While the AAMC will continue to advocate strenuously to prevent and reverse funding cuts, the academic community must develop its own solutions to cope with the new fiscal realities. Board members may have to move their institutions in new directions to stay on course:
- The parent university may need to provide greater support for health-professions education and medical research;
- The academic medical center may have to pursue new partnerships with commercial entities;
- The board may need to consider mergers, acquisitions, and sales; and
- New or different governance structures for the academic medical center may be required.
In addition, as the cost of tuition continues to rise and state support for higher education continues to fall, boards must be mindful of student debt. The possibility of raising tuition to offset lost revenues needs to be considered carefully. According to the latest AAMC data, medical student debt reached an all-time high in 2012, averaging $166,750 per student. While a career in medicine remains an excellent investment, rising debt levels could make students start to question whether a medical education is worth the sacrifices of shouldering years of debt. With an impending physician shortage and the need for a more diverse physician workforce, it is essential that governing boards do everything possible to encourage students from broad and varied backgrounds to become physicians and physician scientists.
Thriving in the Age of Health-Care Reform
In the end, the fundamental question for governing bodies of higher education institutions is one of balance: In grappling with the implications of health-care reform, how will the institution meet its fiduciary obligation to control costs while fulfilling its strategic obligations to support the institutional mission and ensure the health and wellness of faculty and staff members? As the ultimate stewards of institutional resources and integrity, board members will need an in-depth understanding of health care to strike the appropriate balance. What may appear to be the expedient course of action from a financial standpoint may be counterproductive to maintaining a healthy workforce.
Uncertainty before the Supreme Court decision kept many people and institutions on the sidelines of long-term planning for the ACA’s implementation. Now, however, it is time for governing boards to begin a rigorous evaluation of health-care reform’s impact on their institutions. There is no doubt that health-care reform will require boards to make some tough, controversial decisions.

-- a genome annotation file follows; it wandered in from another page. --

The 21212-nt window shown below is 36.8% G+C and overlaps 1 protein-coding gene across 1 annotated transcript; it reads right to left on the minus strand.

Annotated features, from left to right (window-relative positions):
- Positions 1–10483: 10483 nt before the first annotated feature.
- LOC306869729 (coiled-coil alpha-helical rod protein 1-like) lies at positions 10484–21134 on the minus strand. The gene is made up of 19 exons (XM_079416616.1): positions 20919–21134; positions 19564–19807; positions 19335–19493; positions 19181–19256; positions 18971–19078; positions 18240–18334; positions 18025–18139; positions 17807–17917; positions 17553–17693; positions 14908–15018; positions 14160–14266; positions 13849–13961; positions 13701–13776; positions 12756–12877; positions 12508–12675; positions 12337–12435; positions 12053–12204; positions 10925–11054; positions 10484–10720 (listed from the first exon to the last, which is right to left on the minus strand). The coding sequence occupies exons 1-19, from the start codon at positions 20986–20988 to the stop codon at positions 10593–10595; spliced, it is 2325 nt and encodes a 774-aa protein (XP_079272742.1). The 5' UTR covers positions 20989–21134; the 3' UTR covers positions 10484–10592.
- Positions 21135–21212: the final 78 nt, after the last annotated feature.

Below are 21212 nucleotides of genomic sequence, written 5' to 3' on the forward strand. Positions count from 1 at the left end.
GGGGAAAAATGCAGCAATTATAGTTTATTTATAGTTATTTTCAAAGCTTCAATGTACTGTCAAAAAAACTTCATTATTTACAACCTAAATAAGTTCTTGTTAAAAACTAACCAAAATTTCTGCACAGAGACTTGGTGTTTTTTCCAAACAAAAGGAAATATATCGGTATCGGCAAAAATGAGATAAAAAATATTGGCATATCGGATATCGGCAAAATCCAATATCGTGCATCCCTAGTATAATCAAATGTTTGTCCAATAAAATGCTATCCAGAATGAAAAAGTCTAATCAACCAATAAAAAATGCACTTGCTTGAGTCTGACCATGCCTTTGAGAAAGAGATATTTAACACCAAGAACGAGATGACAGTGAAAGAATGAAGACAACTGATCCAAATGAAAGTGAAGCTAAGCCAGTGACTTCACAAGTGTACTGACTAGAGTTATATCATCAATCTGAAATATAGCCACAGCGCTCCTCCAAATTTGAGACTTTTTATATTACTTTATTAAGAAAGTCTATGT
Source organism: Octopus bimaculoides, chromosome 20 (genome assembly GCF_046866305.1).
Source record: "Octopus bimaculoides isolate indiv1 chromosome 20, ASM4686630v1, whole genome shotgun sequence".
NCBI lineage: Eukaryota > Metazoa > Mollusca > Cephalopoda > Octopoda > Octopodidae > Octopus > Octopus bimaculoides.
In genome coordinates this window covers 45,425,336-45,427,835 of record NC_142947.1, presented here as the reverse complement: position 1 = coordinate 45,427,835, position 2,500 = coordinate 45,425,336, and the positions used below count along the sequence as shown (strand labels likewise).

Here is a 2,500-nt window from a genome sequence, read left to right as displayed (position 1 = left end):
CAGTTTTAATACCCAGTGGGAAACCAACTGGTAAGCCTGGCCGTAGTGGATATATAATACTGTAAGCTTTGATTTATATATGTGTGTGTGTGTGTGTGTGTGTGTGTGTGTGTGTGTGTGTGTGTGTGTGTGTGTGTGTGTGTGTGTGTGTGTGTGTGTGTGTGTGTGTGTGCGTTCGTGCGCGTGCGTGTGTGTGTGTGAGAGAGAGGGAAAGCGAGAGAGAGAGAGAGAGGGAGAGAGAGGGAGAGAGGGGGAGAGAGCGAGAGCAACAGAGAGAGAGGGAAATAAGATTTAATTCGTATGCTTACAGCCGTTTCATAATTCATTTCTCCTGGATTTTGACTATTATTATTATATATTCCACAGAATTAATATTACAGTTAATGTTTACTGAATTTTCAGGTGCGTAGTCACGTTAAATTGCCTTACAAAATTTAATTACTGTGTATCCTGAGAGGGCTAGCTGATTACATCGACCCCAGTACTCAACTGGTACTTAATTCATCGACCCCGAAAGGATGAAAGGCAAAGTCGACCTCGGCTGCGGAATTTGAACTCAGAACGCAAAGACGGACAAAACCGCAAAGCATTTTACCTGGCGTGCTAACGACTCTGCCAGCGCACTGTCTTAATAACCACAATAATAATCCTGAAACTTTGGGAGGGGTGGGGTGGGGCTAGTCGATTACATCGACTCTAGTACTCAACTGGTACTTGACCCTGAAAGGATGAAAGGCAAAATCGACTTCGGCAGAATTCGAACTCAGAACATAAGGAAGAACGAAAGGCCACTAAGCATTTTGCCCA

Institutions affiliated with academic medical centers are especially qualified and positioned to lead the way in developing strategies to lower employee health-care costs while improving outcomes and quality of care. In the months and years ahead, creating a high-value health system will require not simply revenue expansion and expense reduction, but also a true redesign in the way we do our work. There is no turning back.
The Patient Protection and Affordable Care Act (ACA) Highlights from 2010 to 2018
March 23, 2010: President Obama signs the ACA into law.
March 2012: Supreme Court hears arguments on challenges to the ACA.
June 2012: Supreme Court rules 5-4 to uphold most of the ACA; state Medicaid expansions are optional.
2013: States decide who will operate their insurance exchanges; exchanges begin open enrollment Oct. 1. Cap on flexible spending accounts takes effect.
Most provider payment reductions begin, including implementation of value-based purchasing and reductions in Medicare and Medicaid Disproportionate Share Hospital support.
2014: Implementation of state insurance exchanges (“marketplaces”) and enhanced federal payments for services provided under state Medicaid expansions take effect.
2015: Enforcement of employer insurance requirements begins; mandated essential health benefits take effect.
2017: Insurance exchanges may choose to offer plans for employers with 100+ employees.
2018: Tax on high-cost, employer-sponsored insurance takes effect.